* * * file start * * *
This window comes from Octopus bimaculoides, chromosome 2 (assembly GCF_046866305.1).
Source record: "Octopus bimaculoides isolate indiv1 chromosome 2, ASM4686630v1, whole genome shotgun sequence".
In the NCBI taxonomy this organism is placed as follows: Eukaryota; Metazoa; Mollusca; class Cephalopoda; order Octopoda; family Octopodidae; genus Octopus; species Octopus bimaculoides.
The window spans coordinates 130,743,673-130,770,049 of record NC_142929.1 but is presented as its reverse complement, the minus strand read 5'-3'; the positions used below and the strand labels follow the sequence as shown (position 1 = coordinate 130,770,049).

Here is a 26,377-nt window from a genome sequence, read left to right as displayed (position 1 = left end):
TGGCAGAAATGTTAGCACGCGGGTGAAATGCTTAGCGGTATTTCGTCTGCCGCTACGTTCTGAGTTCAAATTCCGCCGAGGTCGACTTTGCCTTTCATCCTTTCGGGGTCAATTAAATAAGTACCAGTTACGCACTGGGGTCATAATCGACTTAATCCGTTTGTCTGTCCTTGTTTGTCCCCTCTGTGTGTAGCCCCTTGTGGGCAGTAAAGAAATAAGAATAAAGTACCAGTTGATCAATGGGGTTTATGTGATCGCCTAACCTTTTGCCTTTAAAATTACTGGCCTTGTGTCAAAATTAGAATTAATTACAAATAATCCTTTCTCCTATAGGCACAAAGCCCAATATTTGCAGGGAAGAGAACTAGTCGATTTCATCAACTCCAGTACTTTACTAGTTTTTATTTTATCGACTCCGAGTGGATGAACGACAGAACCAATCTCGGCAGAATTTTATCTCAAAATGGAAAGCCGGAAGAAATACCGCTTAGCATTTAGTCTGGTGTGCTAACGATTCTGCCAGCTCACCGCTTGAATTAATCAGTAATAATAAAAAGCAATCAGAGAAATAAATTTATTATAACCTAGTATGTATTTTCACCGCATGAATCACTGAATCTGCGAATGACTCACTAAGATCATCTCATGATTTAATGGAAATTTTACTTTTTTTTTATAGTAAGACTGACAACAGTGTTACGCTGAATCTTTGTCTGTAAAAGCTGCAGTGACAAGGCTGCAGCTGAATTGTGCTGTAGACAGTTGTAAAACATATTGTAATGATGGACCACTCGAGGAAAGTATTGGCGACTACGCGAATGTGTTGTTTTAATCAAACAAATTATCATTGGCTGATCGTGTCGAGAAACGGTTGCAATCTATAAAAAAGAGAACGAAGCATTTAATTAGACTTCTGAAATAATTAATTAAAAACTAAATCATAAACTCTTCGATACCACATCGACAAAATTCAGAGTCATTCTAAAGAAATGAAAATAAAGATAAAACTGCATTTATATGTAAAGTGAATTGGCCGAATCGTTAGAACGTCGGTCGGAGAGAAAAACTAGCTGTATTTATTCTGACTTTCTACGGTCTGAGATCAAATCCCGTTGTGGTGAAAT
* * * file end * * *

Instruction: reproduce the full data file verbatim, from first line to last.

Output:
This window comes from Octopus bimaculoides, chromosome 2 (assembly GCF_046866305.1).
Source record: "Octopus bimaculoides isolate indiv1 chromosome 2, ASM4686630v1, whole genome shotgun sequence".
In the NCBI taxonomy this organism is placed as follows: Eukaryota; Metazoa; Mollusca; class Cephalopoda; order Octopoda; family Octopodidae; genus Octopus; species Octopus bimaculoides.
The window spans coordinates 130,743,673-130,770,049 of record NC_142929.1 but is presented as its reverse complement, the minus strand read 5'-3'; the positions used below and the strand labels follow the sequence as shown (position 1 = coordinate 130,770,049).

Here is a 26,377-nt window from a genome sequence, read left to right as displayed (position 1 = left end):
TGGCAGAAATGTTAGCACGCGGGTGAAATGCTTAGCGGTATTTCGTCTGCCGCTACGTTCTGAGTTCAAATTCCGCCGAGGTCGACTTTGCCTTTCATCCTTTCGGGGTCAATTAAATAAGTACCAGTTACGCACTGGGGTCATAATCGACTTAATCCGTTTGTCTGTCCTTGTTTGTCCCCTCTGTGTGTAGCCCCTTGTGGGCAGTAAAGAAATAAGAATAAAGTACCAGTTGATCAATGGGGTTTATGTGATCGCCTAACCTTTTGCCTTTAAAATTACTGGCCTTGTGTCAAAATTAGAATTAATTACAAATAATCCTTTCTCCTATAGGCACAAAGCCCAATATTTGCAGGGAAGAGAACTAGTCGATTTCATCAACTCCAGTACTTTACTAGTTTTTATTTTATCGACTCCGAGTGGATGAACGACAGAACCAATCTCGGCAGAATTTTATCTCAAAATGGAAAGCCGGAAGAAATACCGCTTAGCATTTAGTCTGGTGTGCTAACGATTCTGCCAGCTCACCGCTTGAATTAATCAGTAATAATAAAAAGCAATCAGAGAAATAAATTTATTATAACCTAGTATGTATTTTCACCGCATGAATCACTGAATCTGCGAATGACTCACTAAGATCATCTCATGATTTAATGGAAATTTTACTTTTTTTTTATAGTAAGACTGACAACAGTGTTACGCTGAATCTTTGTCTGTAAAAGCTGCAGTGACAAGGCTGCAGCTGAATTGTGCTGTAGACAGTTGTAAAACATATTGTAATGATGGACCACTCGAGGAAAGTATTGGCGACTACGCGAATGTGTTGTTTTAATCAAACAAATTATCATTGGCTGATCGTGTCGAGAAACGGTTGCAATCTATAAAAAAGAGAACGAAGCATTTAATTAGACTTCTGAAATAATTAATTAAAAACTAAATCATAAACTCTTCGATACCACATCGACAAAATTCAGAGTCATTCTAAAGAAATGAAAATAAAGATAAAACTGCATTTATATGTAAAGTGAATTGGCCGAATCGTTAGAACGTCGGTCGGAGAGAAAAACTAGCTGTATTTATTCTGACTTTCTACGGTCTGAGATCAAATCCCGTTGTGGTGAAAT